—you know my views about music and the impossibility of hearing music at all if you are stuck in the middle of a row of people—even then, the moment it is over you are whisked away to supper, or somebody wants to have a few words. There is always a crowd, there is always food, you cannot be alone, and it is only in loneliness, as Goethe says, that your perceptions put forth their flowers. No one in London has time to listen: they are all thinking about who is there and who isn’t there, and what is the next thing. The exquisite present, as you put it in one of your poems, has no existence there: it is always the feverish future.”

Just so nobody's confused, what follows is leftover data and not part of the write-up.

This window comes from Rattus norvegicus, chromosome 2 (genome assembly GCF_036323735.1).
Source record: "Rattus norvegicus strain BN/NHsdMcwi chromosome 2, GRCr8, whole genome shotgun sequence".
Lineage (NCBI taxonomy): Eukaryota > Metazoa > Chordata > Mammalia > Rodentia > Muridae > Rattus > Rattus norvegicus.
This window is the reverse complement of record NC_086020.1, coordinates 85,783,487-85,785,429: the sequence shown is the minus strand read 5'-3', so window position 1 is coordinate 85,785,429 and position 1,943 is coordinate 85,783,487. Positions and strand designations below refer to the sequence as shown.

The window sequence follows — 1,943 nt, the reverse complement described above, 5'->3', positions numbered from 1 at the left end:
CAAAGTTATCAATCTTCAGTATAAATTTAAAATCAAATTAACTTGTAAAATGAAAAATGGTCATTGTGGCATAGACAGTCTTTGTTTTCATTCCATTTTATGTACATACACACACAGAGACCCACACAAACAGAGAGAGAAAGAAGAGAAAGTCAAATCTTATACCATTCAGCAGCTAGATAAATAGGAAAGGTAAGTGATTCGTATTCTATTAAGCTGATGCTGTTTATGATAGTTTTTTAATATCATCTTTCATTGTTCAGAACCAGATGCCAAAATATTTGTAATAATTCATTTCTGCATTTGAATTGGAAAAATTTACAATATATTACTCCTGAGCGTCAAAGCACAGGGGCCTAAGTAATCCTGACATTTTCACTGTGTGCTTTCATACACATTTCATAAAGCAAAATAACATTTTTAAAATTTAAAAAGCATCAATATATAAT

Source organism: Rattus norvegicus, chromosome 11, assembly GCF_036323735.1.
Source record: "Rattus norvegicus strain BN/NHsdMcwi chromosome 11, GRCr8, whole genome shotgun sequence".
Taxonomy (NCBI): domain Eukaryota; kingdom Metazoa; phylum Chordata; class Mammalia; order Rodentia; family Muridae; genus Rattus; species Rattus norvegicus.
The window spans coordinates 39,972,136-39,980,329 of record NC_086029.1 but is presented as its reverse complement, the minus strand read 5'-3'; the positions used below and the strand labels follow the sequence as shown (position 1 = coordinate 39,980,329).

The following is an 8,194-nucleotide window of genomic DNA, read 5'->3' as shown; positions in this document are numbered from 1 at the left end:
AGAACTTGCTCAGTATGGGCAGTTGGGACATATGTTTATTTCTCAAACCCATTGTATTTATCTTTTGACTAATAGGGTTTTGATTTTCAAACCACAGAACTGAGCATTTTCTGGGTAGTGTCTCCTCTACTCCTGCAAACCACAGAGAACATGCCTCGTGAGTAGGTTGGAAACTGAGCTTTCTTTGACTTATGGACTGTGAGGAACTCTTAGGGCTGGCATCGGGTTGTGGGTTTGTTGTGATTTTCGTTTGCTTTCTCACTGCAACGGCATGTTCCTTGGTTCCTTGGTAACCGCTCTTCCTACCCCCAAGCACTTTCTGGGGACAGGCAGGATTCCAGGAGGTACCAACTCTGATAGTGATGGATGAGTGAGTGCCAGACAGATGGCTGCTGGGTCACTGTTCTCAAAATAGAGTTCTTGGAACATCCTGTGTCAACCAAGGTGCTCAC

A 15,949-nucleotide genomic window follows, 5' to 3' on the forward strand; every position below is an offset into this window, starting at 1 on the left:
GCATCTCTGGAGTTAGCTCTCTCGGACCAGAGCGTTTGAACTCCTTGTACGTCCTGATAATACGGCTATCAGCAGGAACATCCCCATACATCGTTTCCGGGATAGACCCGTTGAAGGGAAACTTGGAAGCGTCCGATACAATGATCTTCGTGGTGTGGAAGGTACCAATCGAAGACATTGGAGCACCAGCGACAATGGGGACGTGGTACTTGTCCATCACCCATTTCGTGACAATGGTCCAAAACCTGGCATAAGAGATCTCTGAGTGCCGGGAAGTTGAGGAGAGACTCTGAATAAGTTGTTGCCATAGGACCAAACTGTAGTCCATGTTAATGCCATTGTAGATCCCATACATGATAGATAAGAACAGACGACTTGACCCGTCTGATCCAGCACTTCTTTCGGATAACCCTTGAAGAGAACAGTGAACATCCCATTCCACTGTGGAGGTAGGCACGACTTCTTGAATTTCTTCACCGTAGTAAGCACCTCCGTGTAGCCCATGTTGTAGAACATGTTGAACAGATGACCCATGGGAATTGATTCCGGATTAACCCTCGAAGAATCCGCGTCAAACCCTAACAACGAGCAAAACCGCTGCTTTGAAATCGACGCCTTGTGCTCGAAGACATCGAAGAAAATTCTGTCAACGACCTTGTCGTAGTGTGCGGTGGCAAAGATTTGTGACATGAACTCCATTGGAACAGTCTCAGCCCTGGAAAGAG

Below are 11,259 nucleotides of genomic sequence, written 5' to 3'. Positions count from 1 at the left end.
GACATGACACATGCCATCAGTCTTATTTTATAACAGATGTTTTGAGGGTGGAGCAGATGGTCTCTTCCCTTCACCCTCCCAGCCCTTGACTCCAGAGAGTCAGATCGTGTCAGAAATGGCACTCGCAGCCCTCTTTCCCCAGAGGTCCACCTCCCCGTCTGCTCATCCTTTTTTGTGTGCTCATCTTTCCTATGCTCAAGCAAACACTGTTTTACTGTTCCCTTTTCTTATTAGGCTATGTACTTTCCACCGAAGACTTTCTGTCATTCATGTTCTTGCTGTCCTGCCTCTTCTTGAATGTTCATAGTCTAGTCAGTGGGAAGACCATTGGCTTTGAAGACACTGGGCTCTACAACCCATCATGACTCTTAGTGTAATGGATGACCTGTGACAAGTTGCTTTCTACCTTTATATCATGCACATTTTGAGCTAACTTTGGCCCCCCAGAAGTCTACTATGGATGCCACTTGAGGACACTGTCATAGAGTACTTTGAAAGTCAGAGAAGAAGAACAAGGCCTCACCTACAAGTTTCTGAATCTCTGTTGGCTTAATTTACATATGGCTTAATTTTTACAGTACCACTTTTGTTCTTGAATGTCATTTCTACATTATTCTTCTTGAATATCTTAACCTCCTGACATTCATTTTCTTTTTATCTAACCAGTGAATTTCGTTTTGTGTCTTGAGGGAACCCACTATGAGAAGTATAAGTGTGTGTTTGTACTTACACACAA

“Delicious phrase! I should have stolen that gem for my poor poems, if you had discovered it before.”
She was too much used to this incense to do more than sniff it in unconsciously, and she went on with her tremendous indictment.
“It isn’t that I find fault with London for being so busy,” she said with strict impartiality, “for if being busy was a crime, I am sure there are few of us here who would ’scape hanging. But take my life here, or yours for that matter. Well, mine if you like. Often and often I am alone from breakfast till lunch-time, but in those hours I get through more that is worth doing than London gets through in a day and a night. I have an hour at my music not looking about and wondering who my neighbours are, but learning, studying, drinking in divine melody. Then I have my letters to write, and you know what that means, and I still have time for an hour’s reading so that when you come to tell me lunch is ready, you will find